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Imagine being able to book bus tickets for a trip by using your cell phone! Well, redBus, a new mobile application, allows you to do just that.
Booking tickets online for a train trip or a movie has moved from being a fad of the tech crowd to becoming a common routine among the general public. It is hassle-free and saves the time you would have spent travelling to the ticket counter, not to mention standing in a queue. Mobile booking makes the entire process even more convenient, as it cuts down on the hassle of even having to use a PC. All you need is a cell phone.
ngPay transactions, the team says, offer security levels similar to ATM (automated teller machine) transactions. ngPay's Mobile Wallet is a tamper-proof wallet on your phone, Sharma claims. Details such as your bank account and credit card information are stored in an encrypted form. ngPay users have to make use of their unique 6-digit PIN to make a payment transaction, each time they use the facility. "Since this PIN number is not stored on the mobile handset, even if the handset is stolen, it does not put the user in a tight spot," explains Sharma. ngPay's 128-bit end-to-end financial grade security from the handset, through to the application servers, uses an innovative approach based on the concept of application layer security; this further tightens the security system. To top it all, ngPay stores the user's bank and card information safely only on its server.
And if you are concerned that your credit card will be debited, in case of transaction disruptions due to low battery charge on your phone or poor connectivity, Sharma adds that ngPay does not charge your credit card, unless the payment transaction is successfully completed. And it is with the support of ngPay that redBus is now able to provide an uninterrupted and successful mobile service to its customers.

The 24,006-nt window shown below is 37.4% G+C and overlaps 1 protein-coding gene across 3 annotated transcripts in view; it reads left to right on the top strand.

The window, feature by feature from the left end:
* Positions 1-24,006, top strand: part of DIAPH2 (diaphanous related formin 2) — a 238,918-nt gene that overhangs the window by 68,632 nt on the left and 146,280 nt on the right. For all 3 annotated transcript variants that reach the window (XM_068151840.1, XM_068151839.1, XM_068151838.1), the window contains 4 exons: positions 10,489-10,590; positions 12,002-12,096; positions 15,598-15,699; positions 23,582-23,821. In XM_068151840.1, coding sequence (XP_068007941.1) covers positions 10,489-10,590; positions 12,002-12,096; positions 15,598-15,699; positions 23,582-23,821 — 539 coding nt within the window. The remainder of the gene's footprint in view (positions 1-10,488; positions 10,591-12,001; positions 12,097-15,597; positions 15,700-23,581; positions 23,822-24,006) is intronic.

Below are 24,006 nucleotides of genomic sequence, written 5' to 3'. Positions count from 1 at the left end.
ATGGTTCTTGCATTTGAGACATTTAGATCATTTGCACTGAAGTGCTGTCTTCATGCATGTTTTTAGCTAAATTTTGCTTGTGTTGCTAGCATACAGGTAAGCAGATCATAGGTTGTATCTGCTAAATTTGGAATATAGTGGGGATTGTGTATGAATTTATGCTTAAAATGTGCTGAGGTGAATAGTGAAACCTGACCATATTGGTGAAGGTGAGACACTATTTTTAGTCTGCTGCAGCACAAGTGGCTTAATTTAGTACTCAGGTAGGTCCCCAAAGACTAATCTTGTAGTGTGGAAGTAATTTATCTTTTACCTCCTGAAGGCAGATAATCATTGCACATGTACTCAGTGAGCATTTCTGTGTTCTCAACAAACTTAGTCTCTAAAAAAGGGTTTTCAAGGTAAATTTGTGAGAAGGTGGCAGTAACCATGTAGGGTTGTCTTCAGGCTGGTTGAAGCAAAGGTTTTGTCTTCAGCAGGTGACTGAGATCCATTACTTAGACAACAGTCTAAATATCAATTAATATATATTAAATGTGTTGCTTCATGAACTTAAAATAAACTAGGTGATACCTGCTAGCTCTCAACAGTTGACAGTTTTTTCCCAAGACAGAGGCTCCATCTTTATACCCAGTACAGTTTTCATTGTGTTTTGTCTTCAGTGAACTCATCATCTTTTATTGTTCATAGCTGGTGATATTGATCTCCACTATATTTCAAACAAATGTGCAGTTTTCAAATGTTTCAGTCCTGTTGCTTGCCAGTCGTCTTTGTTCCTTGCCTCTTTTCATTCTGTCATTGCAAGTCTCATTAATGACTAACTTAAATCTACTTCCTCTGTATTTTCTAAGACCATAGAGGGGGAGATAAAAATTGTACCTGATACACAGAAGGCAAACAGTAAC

The power of mobile commerce
According to Sharma, the cell phone today is as common as perhaps bus travel. Bus passengers usually plan their travel at the last minute, and therefore may not have an access at that point to an Internet equipped computer. It was this concept that led the team to introduce mobile booking for
Given the huge number of mobile subscribers in India, this system has immense potential. With mobile technology getting more robust every day and new standards coming to the market, the future, Sharma says, is going to be in mobile commerce.
Spurred by a 'sold out' sign
redBus, headquartered in Bangalore and with a presence in nine other cities, was founded by Phanindra Sharma, Charan Padamaraju (CTO) and Sudhakar Pasupunuri. Batch mates from BITS Pilani, the trio were placed with top IT MNCs in 2005, till they decided to start their venture.
"It was at the time of Diwali in 2005, when I had to run around for a bus ticket for a trip to my hometown, Hyderabad. But the tickets were sold out by the time I reached the travel agents. This was the beginning of the idea of a bus ticket booking service," says Sharma, on how redBus took shape. At this point of time, he also realised that the travel agents themselves did not have all the information pertaining to possible bus operators. As a result, customers were forced to take decisions based on limited information. Most of the travel agents were also unable to sell return bus tickets. All of which led Sharma to think about solving such issues by providing a common platform where customers could access data easily and make better decisions. Since the Internet was the best medium to deliver such services, he decided on e-commerce. It is a decision he has not regretted.
redBus is growing at the rate of 30 per cent each month. It raised its first round of funding from a venture capitalist (VC) firm, Seedfund, after six months of its launch. The firm has been incubated by TiE, Bangalore Chapter, and Sanjay Anandram, MD, Jumpstartup Fund, is its mentor.
The company today consists of 95 employees. It has tied up with 300 bus operators and has made the booking statistics of these operators available both on the Web and on mobile handsets. For the mobile offering, redBus has partnered with JiGrahak, a Bangalore-based company.
Booking a ticket for a successful future
Success, of course, has not come easy--the firm has had to face its share of challenges. Says Sharma, "When we started, it was difficult to convince bus operators about our idea." It took time to convince them, and now some have even launched their own websites.
The team has marked out other segments that are under-served today and plans to service them in the future. But, it is not yet ready to divulge any details. Sharma however points out that the company is not keen on starting any of the traditional offerings, like air and hotel bookings.
For now, he would rather take a bus ticket to success.